Thanks to a 40 year old maple tree smack dab in the middle of our front yard, shading most of it, the only spot of afternoon sun we get is near the street. We have a defined space there for native plants. Wanting to showcase to the neighbours that going native is beautiful, we have more substantial plants purchased at places such as the Evergreen Garden Market in Toronto where the plants are true natives and herbicide free.
Looking for what else to plant this year and with shade a definite factor to consider, I came across hemp agrimony (Eupatorium cannabinum). It’s a fantastic source of pollen and nectar. If this plant interests you, check out Plants for a Future for details on it.
Hemp agrimony, courtesty Peter O’Connor CC-BY-SA 2.0
If you’re ready to ditch some lawn, check out Mark Richardson’s 2017 article Our Lawns Are Killing Us. It’s Time to Kick the Habit. He suggests you spend some time thinking about where you could remove some lawn without missing it, where you would like some ground cover other than turf grass, and where some lawn would be needed.
Once you know how much or little lawn you need, think about what you would like in its place and how much space to devote to flower beds, shrubs, trees, groundcover or even food.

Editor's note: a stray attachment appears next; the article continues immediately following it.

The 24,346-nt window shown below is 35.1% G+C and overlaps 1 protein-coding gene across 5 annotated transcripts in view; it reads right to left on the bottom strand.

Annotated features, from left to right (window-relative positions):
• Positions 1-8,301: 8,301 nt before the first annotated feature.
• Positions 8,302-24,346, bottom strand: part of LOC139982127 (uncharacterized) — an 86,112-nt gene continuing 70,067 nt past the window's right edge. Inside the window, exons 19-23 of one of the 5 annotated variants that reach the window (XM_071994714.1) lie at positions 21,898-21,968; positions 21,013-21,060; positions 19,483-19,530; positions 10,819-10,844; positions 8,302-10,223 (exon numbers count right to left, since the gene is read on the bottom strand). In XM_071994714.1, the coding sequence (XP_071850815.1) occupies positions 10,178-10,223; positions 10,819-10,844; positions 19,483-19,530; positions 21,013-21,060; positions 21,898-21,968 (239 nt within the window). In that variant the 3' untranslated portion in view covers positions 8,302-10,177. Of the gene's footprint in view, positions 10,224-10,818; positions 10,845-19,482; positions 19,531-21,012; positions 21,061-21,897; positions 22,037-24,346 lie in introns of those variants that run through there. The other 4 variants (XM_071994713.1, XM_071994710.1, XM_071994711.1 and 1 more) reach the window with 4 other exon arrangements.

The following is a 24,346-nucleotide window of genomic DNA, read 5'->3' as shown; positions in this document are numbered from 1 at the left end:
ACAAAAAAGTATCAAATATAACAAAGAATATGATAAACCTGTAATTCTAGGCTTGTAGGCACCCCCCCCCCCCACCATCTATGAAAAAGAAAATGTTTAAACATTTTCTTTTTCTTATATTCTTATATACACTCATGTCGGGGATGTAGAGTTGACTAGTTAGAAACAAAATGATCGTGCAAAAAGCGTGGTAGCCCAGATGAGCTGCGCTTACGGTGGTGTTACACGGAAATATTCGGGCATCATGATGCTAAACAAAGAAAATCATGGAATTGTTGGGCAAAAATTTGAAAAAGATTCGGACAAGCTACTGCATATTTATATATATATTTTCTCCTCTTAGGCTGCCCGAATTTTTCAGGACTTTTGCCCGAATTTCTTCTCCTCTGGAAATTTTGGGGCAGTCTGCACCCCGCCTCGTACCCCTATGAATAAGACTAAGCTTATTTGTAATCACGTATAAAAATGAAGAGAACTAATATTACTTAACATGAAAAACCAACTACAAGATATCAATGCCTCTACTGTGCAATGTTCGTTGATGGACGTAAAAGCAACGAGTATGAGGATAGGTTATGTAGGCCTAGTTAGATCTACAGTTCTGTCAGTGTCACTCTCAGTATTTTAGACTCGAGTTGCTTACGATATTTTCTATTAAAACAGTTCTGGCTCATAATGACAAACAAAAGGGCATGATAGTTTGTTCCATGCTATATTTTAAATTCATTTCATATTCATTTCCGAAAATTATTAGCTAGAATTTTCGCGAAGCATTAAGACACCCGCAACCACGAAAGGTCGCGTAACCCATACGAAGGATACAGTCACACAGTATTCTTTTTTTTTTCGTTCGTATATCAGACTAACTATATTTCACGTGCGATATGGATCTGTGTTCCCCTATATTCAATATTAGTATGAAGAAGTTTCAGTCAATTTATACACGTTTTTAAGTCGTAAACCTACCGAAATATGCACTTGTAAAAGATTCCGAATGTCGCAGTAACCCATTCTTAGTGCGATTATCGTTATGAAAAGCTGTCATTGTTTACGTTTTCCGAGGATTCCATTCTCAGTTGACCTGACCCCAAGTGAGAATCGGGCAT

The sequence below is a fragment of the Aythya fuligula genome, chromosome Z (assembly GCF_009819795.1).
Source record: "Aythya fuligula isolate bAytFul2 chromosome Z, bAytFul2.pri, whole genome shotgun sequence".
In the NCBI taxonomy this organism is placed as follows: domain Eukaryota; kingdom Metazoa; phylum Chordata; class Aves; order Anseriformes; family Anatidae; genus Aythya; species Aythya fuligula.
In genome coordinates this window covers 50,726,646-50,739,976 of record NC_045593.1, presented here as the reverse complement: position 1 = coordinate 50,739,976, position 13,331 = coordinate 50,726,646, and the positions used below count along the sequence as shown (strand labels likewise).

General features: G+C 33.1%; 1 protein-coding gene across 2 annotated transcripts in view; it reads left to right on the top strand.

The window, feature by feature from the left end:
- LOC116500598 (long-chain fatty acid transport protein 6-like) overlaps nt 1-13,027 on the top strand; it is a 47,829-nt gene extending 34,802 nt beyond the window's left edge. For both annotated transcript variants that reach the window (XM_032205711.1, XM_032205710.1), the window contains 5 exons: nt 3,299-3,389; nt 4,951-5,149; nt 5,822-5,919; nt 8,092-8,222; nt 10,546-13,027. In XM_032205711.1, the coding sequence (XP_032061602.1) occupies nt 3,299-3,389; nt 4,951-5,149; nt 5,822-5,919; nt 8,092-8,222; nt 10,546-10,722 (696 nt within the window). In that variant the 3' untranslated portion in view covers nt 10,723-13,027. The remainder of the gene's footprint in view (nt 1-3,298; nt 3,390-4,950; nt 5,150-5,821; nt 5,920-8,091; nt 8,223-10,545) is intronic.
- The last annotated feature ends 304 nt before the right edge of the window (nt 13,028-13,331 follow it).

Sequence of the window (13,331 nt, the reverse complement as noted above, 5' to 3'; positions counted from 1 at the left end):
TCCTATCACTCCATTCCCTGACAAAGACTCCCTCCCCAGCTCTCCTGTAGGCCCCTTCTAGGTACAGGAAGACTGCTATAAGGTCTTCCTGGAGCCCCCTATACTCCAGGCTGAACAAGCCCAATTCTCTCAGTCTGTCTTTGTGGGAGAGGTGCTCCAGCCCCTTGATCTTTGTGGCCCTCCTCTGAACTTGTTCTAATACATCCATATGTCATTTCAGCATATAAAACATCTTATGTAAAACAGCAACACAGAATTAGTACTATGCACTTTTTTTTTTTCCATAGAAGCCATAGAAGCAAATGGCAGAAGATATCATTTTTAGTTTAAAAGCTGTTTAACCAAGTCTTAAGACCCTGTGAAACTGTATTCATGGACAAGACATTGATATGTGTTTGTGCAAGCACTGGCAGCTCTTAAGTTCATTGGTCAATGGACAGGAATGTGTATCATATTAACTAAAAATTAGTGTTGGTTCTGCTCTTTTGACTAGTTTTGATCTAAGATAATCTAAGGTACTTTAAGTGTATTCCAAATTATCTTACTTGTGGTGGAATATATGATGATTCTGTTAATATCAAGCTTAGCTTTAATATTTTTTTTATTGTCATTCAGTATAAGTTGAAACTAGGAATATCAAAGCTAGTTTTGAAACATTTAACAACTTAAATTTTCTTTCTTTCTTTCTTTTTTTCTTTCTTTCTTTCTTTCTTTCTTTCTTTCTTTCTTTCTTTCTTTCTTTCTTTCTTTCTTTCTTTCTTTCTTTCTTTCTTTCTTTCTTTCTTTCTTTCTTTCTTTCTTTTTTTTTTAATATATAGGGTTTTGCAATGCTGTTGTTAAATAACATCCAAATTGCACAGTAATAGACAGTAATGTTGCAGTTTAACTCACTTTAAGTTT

If trees or large shrubs are of interest, pay attention to how their mature height and width will impact whatever else you’ve planned. And allow space for that future size. Plant annuals to fill the space until mature or smaller perennials that can be easily transplanted elsewhere when required.
If hiring a landscape designer isn’t in your snack bracket or you’re simply up for the task, the local library and online assistance will get you to where you want to be. Nurseries can offer lots of guidance, but please read Neonicotinoids & Garden Centres first.
This Backyard Makeover pdf from the Maryland government has lots of practical information and easy steps to make your gardens more environmentally friendly. The University of Maryland has a page on lawn alternatives with lots of links, including a no-till method for removing turf. It also has a great resource page on How to Make a Meadow.
Start small. Tackle only what you believe you can realistically take on in one season. You’ll learn things you might not have considered that will make future projects easier.
Let me know how you’re doing. Has anyone made headway with their homeowner association regarding lawn bylaws?